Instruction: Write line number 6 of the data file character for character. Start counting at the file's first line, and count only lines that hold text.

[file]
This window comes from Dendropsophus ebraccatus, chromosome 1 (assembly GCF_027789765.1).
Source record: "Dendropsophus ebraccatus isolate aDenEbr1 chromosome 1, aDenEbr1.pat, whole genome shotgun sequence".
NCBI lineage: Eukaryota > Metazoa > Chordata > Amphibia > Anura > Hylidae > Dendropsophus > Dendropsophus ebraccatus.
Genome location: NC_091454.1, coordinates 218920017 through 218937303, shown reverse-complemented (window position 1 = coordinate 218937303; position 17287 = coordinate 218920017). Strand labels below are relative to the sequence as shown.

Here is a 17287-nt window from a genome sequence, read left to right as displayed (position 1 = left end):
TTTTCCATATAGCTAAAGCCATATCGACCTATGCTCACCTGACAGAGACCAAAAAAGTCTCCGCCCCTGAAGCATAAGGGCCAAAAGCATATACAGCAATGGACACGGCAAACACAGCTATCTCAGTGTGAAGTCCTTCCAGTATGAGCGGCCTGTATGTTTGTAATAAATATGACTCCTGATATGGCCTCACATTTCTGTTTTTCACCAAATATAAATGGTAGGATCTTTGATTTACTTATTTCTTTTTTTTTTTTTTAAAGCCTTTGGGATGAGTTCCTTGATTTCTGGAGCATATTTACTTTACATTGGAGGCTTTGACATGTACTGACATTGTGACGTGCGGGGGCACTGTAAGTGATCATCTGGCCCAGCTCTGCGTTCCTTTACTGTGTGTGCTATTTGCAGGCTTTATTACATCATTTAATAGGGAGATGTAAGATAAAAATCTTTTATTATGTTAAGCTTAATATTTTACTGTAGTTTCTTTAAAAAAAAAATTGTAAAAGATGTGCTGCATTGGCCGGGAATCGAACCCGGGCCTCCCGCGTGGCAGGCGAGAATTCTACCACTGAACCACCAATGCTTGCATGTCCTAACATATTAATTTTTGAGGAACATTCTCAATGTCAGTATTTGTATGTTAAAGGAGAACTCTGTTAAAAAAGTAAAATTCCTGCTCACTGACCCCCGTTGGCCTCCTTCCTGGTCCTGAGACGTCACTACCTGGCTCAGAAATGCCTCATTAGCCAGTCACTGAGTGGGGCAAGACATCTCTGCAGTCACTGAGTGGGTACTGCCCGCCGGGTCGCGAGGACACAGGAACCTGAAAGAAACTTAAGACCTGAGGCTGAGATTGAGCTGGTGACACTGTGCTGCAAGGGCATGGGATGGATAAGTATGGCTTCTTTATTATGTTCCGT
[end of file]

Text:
TTTTCCATATAGCTAAAGCCATATCGACCTATGCTCACCTGACAGAGACCAAAAAAGTCTCCGCCCCTGAAGCATAAGGGCCAAAAGCATATACAGCAATGGACACGGCAAACACAGCTATCTCAGTGTGAAGTCCTTCCAGTATGAGCGGCCTGTATGTTTGTAATAAATATGACTCCTGATATGGCCTCACATTTCTGTTTTTCACCAAATATAAATGGTAGGATCTTTGATTTACTTATTTCTTTTTTTTTTTTTTAAAGCCTTTGGGATGAGTTCCTTGATTTCTGGAGCATATTTACTTTACATTGGAGGCTTTGACATGTACTGACATTGTGACGTGCGGGGGCACTGTAAGTGATCATCTGGCCCAGCTCTGCGTTCCTTTACTGTGTGTGCTATTTGCAGGCTTTATTACATCATTTAATAGGGAGATGTAAGATAAAAATCTTTTATTATGTTAAGCTTAATATTTTACTGTAGTTTCTTTAAAAAAAAAATTGTAAAAGATGTGCTGCATTGGCCGGGAATCGAACCCGGGCCTCCCGCGTGGCAGGCGAGAATTCTACCACTGAACCACCAATGCTTGCATGTCCTAACATATTAATTTTTGAGGAACATTCTCAATGTCAGTATTTGTATGTTAAAGGAGAACTCTGTTAAAAAAGTAAAATTCCTGCTCACTGACCCCCGTTGGCCTCCTTCCTGGTCCTGAGACGTCACTACCTGGCTCAGAAATGCCTCATTAGCCAGTCACTGAGTGGGGCAAGACATCTCTGCAGTCACTGAGTGGGTACTGCCCGCCGGGTCGCGAGGACACAGGAACCTGAAAGAAACTTAAGACCTGAGGCTGAGATTGAGCTGGTGACACTGTGCTGCAAGGGCATGGGATGGATAAGTATGGCTTCTTTATTATGTTCCGT